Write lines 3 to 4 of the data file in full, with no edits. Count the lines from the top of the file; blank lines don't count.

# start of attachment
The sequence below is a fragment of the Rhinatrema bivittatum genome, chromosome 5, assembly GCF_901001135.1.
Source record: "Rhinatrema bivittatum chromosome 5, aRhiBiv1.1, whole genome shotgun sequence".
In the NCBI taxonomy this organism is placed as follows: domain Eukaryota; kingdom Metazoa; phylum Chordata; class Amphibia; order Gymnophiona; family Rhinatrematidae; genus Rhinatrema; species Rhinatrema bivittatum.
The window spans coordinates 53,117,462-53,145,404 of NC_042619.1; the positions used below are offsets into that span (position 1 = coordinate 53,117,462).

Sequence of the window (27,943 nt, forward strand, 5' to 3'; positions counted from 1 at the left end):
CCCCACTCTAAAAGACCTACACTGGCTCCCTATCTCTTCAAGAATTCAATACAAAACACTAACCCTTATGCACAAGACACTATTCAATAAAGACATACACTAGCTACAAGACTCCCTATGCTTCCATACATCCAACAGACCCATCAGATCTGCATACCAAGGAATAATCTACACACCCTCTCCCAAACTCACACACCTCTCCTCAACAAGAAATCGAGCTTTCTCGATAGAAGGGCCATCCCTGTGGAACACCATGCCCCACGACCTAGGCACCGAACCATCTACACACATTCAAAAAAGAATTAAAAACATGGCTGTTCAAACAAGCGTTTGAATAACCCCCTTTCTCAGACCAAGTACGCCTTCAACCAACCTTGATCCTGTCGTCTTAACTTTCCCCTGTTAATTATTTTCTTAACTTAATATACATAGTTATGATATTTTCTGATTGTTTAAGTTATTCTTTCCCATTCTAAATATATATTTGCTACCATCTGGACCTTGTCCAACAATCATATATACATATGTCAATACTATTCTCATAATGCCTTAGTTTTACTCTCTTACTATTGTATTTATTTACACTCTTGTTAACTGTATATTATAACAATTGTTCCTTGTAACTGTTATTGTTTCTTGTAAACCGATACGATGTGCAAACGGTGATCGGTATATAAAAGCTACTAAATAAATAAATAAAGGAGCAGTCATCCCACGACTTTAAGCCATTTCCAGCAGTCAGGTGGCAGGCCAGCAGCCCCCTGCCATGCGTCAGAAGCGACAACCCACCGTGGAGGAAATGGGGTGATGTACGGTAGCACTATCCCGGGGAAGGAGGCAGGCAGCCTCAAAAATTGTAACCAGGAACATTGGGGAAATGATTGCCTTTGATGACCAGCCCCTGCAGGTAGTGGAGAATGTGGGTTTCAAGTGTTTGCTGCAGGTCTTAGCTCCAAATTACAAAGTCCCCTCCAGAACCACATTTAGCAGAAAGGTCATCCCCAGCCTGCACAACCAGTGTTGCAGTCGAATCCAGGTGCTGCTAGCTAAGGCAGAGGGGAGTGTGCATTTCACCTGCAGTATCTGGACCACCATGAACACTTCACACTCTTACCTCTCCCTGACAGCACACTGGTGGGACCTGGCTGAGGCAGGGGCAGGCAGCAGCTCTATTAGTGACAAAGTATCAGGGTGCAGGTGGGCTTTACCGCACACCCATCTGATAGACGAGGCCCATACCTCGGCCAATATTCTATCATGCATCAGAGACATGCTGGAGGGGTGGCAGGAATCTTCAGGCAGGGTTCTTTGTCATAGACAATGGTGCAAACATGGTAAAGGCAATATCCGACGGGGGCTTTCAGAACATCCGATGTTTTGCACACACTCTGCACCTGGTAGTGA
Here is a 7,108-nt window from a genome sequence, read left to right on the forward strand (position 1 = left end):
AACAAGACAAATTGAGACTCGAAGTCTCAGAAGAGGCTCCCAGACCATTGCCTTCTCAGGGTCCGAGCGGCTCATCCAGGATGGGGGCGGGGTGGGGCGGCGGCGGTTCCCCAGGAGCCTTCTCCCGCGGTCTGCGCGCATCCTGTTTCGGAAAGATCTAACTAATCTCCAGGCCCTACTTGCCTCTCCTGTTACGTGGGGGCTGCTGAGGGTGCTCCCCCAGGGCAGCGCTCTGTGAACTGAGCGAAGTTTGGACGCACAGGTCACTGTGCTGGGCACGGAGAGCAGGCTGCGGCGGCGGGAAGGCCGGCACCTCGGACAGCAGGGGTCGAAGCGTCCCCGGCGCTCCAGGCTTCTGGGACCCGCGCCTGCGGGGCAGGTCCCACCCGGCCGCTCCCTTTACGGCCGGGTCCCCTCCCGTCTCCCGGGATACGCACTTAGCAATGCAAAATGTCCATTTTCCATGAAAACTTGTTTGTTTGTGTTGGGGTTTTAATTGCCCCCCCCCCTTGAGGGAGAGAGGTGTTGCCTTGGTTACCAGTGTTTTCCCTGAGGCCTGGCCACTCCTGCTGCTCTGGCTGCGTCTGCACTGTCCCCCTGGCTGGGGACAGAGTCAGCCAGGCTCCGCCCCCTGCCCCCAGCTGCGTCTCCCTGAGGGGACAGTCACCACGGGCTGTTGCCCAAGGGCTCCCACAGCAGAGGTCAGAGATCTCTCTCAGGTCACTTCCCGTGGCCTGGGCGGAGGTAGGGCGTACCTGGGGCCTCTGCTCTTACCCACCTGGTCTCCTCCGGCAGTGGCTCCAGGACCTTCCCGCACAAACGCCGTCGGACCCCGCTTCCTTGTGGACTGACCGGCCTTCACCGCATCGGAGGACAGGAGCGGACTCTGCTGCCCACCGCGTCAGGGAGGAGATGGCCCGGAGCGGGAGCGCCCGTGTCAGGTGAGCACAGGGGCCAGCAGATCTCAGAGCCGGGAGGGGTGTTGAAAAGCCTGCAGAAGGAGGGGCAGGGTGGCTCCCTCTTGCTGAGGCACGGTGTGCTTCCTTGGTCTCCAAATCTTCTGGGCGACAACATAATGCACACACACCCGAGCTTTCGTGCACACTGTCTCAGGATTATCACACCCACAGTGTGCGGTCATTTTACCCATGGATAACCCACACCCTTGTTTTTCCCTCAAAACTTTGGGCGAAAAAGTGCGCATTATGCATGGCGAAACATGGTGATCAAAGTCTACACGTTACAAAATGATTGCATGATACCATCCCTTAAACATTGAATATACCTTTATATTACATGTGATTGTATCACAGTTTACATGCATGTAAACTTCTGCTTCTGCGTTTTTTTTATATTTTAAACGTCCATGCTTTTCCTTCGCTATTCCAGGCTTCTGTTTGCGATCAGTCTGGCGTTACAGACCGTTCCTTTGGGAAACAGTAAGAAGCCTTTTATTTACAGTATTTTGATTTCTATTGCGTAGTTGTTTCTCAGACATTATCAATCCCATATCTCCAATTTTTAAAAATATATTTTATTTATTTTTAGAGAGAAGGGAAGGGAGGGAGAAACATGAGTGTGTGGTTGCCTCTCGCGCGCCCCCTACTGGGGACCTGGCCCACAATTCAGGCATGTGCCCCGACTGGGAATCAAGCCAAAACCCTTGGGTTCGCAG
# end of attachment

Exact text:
In the NCBI taxonomy this organism is placed as follows: domain Eukaryota; kingdom Metazoa; phylum Chordata; class Amphibia; order Gymnophiona; family Rhinatrematidae; genus Rhinatrema; species Rhinatrema bivittatum.
The window spans coordinates 53,117,462-53,145,404 of NC_042619.1; the positions used below are offsets into that span (position 1 = coordinate 53,117,462).